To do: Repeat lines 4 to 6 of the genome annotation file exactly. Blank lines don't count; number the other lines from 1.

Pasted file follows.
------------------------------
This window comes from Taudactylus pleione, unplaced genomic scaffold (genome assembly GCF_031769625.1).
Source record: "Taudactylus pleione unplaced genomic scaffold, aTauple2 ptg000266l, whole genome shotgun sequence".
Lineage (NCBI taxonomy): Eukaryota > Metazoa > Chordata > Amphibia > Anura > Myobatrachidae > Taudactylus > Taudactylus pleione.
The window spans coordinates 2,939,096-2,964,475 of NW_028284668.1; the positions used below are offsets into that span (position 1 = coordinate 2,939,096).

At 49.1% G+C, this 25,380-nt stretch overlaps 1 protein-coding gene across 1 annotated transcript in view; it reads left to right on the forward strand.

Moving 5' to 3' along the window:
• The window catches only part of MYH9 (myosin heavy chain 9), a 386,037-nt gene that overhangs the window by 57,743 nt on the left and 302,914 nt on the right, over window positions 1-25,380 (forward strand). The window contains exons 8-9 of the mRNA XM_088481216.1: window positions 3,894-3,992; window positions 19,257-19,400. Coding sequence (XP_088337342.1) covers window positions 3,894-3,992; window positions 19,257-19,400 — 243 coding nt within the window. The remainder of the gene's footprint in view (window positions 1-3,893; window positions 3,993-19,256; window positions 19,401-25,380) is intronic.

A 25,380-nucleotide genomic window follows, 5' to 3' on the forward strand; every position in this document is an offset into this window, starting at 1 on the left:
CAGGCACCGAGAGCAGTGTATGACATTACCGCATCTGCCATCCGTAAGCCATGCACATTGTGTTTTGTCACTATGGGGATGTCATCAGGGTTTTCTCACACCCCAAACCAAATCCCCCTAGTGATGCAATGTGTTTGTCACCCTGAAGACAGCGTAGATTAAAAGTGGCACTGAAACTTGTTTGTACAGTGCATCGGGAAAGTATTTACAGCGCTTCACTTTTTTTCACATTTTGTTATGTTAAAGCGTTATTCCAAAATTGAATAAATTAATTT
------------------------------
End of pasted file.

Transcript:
The window spans coordinates 2,939,096-2,964,475 of NW_028284668.1; the positions used below are offsets into that span (position 1 = coordinate 2,939,096).

At 49.1% G+C, this 25,380-nt stretch overlaps 1 protein-coding gene across 1 annotated transcript in view; it reads left to right on the forward strand.

Moving 5' to 3' along the window: